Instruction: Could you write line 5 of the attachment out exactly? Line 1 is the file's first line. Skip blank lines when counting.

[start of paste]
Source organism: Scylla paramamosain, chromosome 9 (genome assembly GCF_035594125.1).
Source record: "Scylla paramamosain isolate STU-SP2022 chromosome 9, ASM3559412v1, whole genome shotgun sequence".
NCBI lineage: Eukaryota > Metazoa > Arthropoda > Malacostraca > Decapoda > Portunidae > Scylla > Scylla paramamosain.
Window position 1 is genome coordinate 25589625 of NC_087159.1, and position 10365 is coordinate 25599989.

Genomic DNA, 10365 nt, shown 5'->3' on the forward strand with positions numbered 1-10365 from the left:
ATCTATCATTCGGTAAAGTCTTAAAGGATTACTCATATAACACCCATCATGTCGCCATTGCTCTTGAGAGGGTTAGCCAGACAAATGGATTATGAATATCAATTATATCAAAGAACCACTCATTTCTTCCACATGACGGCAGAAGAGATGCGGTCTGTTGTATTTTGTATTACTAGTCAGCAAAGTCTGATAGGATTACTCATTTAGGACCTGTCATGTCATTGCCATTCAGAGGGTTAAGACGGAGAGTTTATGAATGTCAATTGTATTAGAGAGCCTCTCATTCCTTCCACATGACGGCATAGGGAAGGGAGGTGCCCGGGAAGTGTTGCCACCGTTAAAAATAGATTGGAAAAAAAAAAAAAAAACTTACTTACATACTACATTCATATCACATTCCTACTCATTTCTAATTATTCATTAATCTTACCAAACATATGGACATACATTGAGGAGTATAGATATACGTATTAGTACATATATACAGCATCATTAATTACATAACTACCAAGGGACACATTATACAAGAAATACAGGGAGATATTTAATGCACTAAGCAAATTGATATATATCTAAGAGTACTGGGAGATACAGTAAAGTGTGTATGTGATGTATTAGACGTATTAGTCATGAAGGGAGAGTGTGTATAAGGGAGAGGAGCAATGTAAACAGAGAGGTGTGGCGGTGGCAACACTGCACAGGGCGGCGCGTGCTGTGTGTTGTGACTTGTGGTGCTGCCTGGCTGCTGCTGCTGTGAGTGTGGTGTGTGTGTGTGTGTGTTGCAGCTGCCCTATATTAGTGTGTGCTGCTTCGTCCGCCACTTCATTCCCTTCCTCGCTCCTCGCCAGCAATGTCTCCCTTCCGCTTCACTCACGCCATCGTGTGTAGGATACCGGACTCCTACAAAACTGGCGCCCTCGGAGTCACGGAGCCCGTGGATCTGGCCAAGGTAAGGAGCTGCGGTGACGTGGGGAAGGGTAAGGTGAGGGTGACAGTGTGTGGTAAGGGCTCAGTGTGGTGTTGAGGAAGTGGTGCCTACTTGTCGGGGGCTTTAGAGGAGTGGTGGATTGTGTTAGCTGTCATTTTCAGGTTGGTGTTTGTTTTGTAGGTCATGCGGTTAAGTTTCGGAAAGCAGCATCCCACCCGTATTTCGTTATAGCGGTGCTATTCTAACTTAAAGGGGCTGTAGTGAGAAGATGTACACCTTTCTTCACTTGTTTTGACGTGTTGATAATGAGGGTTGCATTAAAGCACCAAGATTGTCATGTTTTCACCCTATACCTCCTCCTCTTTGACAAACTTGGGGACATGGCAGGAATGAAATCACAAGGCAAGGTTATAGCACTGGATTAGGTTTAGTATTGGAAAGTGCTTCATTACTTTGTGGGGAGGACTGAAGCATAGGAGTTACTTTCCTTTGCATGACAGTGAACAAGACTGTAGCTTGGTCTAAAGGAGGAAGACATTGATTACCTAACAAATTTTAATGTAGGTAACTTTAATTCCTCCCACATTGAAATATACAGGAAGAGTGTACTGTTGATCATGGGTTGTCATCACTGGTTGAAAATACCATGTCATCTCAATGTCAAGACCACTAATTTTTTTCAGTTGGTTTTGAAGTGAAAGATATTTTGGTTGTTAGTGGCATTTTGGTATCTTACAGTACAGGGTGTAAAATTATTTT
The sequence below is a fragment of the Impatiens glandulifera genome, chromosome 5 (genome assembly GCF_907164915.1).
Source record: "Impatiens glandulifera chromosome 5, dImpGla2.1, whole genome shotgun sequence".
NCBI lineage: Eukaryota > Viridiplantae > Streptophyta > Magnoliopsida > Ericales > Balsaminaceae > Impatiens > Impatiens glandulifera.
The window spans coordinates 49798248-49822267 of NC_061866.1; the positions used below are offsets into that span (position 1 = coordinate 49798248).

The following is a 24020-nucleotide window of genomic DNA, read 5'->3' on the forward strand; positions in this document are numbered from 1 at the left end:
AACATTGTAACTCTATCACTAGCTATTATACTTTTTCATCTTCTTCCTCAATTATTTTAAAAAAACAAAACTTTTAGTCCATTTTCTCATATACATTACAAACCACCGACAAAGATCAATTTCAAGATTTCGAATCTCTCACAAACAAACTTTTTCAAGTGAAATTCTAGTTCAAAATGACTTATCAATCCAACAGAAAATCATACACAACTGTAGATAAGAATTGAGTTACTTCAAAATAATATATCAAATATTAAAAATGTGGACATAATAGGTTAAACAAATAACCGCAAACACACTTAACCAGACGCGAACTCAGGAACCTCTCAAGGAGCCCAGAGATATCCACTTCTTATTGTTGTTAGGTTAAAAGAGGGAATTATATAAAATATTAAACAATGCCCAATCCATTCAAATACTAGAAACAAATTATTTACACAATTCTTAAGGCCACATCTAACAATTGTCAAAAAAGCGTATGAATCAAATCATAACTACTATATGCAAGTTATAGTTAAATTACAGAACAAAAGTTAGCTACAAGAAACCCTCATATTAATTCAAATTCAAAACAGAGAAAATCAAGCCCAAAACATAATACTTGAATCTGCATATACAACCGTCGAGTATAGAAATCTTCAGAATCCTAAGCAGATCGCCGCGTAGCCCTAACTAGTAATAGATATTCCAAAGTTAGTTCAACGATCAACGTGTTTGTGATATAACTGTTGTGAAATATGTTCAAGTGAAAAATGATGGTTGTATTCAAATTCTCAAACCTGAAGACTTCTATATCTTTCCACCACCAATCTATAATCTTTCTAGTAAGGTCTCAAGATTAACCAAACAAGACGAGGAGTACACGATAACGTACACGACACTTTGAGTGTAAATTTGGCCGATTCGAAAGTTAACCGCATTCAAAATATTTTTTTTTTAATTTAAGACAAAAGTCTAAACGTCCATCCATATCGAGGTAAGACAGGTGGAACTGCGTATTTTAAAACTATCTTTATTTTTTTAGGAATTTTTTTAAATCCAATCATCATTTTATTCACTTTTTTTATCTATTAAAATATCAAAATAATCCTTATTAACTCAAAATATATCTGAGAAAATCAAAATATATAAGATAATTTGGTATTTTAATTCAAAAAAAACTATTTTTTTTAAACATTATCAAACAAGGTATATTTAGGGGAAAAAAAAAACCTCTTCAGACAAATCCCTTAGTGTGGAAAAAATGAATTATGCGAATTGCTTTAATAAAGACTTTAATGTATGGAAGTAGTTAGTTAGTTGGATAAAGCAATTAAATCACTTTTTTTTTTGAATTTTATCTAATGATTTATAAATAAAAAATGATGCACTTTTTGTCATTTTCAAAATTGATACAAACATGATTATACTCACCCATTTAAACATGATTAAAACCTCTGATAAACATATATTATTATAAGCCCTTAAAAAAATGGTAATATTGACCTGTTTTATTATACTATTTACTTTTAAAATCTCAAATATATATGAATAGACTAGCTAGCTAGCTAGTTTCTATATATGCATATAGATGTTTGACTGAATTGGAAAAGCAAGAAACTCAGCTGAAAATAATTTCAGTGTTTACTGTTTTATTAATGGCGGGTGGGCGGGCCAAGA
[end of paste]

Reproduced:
Genomic DNA, 10365 nt, shown 5'->3' on the forward strand with positions numbered 1-10365 from the left: